Dear Mayor Tory,
I am writing to express my disgust with the handling of the horrific beating of Dafonte Miller by Michael and Christian Thierault last December.
There are so many questions we need to ask. The answers to all of them point to cover-ups and corruption within the Toronto Police (I have typed the word ‘incompetence’ several times, but always deleted it. Suggesting incompetence lets those responsible off the hook far too easily. They knew what they were doing, every step of the way. Incompetence does not last this long, on this many levels.)
How could Michael Theirault be allowed to return to work after an incident like this? How could it take four months for the SIU to even become aware of this case? I am not holding my breath for a reasonable explanation—there’s been too much obfuscation at this point. Toronto Police Services’ boldness is astounding.
There is no way to get around it: two grown men decided to beat up a black youth walking by their house. One of the perpetrators was someone who had sworn to “serve and protect” the people of this great city. He should have been fired the next day.
Then there’s the fact that Michael and Christian’s father also works for TPS, in the unit tasked with “supporting professionalism…[including] the conduct, appearance, ethics & integrity of its members to strengthen public confidence.” It is hard to swallow; imagining a father who wouldn’t take an active interest in making sure his sons received gentle, careful treatment. Even if their father had no involvement in the cover-up, you must concede that the optics of this are exceptionally bad, and serve to erode any trust in the process and the force as a whole. But I don’t think any of us imagine their father stood idly by.
Finally, there’s the matter of the Police Services Board, which is accountable to the public, and is meant to act in the best interest of the public, but which does not want to hear from the public about what actually concerns them about policing in Toronto.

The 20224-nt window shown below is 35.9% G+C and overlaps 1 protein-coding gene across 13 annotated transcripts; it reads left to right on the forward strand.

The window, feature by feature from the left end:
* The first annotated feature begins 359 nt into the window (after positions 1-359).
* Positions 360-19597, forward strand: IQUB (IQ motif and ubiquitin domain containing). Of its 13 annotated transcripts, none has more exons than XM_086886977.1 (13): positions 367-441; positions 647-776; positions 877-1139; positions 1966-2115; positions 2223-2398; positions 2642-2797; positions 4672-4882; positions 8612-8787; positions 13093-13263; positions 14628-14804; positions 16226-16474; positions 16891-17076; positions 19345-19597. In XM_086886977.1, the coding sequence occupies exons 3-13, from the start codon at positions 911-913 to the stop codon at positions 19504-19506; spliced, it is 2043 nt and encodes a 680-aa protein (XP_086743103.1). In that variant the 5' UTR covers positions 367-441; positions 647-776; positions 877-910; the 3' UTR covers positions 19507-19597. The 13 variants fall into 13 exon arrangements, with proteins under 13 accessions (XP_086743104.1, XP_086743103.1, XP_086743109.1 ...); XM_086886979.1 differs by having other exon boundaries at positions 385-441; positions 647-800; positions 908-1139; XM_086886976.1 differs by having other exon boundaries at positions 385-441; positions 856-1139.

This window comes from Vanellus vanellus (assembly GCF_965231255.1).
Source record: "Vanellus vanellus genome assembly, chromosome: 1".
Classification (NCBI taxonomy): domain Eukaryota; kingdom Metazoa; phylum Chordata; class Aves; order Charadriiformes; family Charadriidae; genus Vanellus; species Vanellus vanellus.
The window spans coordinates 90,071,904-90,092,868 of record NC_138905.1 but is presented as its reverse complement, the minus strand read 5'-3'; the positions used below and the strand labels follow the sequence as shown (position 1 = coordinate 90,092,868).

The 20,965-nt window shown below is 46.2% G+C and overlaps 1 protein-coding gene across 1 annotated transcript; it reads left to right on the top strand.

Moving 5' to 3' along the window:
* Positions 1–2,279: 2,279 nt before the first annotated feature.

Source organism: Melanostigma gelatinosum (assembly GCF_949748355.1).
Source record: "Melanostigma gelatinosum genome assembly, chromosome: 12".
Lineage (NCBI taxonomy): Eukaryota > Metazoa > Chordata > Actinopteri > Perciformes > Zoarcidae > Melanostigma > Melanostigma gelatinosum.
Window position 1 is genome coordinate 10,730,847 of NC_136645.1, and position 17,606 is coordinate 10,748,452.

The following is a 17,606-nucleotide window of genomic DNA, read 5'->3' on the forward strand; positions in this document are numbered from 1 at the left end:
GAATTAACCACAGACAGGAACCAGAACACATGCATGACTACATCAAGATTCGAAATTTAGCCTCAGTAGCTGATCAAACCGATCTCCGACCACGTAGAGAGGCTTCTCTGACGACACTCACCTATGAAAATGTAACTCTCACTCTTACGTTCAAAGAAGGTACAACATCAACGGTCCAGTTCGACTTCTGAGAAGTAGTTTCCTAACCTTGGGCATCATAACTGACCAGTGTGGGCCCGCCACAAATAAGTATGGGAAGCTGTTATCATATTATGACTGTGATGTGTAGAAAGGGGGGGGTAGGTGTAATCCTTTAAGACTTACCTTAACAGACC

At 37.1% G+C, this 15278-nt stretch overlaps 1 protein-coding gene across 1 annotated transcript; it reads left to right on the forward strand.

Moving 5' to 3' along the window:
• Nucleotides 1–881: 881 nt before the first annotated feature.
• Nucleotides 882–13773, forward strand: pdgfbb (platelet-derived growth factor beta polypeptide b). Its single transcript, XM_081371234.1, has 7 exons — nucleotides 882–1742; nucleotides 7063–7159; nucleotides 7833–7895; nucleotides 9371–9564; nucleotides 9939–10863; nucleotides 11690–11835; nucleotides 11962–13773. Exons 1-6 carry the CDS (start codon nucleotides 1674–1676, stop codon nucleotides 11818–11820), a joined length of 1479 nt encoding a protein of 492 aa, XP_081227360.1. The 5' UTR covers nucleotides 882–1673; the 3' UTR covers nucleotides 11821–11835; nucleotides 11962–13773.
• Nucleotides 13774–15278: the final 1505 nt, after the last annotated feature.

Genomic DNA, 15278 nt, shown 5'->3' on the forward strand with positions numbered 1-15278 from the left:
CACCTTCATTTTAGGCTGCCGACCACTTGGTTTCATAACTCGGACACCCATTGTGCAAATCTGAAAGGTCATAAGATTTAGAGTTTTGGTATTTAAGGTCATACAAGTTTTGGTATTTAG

Desmond Cole is a gift to this city as it strives to be better, to live up to the “Diversity our strength” slogan it loves to tout. He is an uncomfortable gift for those in power, because he is on the side of truth and justice, and he is not afraid to speak loudly about the systemic racism that is clearly and obviously on display. The bullying and silencing he endured at the Toronto Police Services Board meeting on July 27 shows just how much TPS fears his important message.
There are a number of members of TPS who I know personally and trust emphatically, as individuals. But as a whole, TPS is not an organization citizens can deem trustworthy. There have been indications of this in the past, but the many troubling aspects of this particular case bring this feeling to the forefront.
When Chief Saunders talks about “transparency and trust,” I wonder if he knows that either of those terms mean, and how they are gained. Does he really think TPS can shrug off the optics of this situation, if nothing else? (I regret that I ask such a cynical question, pointing to how things look rather than how they are in the hopes of garnering some change. I hope you’ll take it as a sign of just how low TPS has sunk in many of our estimations.)
Dafonte Miller has been the victim of extreme police brutality, of being falsely charged on that same night, and of having justice delayed and denied, while his perpetrators were protected. He is a teenager, and a racial minority and a victim, and he has been failed over and over again. It is essential that the layers of wrongdoing be acknowledged, and that those who tried to keep this case out of the public eye be held accountable. It is a disgrace to see Toronto Police working to serve and protect their own with such rigour, rather than the public.
I look forward to hearing from you Mayor Tory, and from members of the Police Services Board, about this case.
Jacqueline Whyte Appleby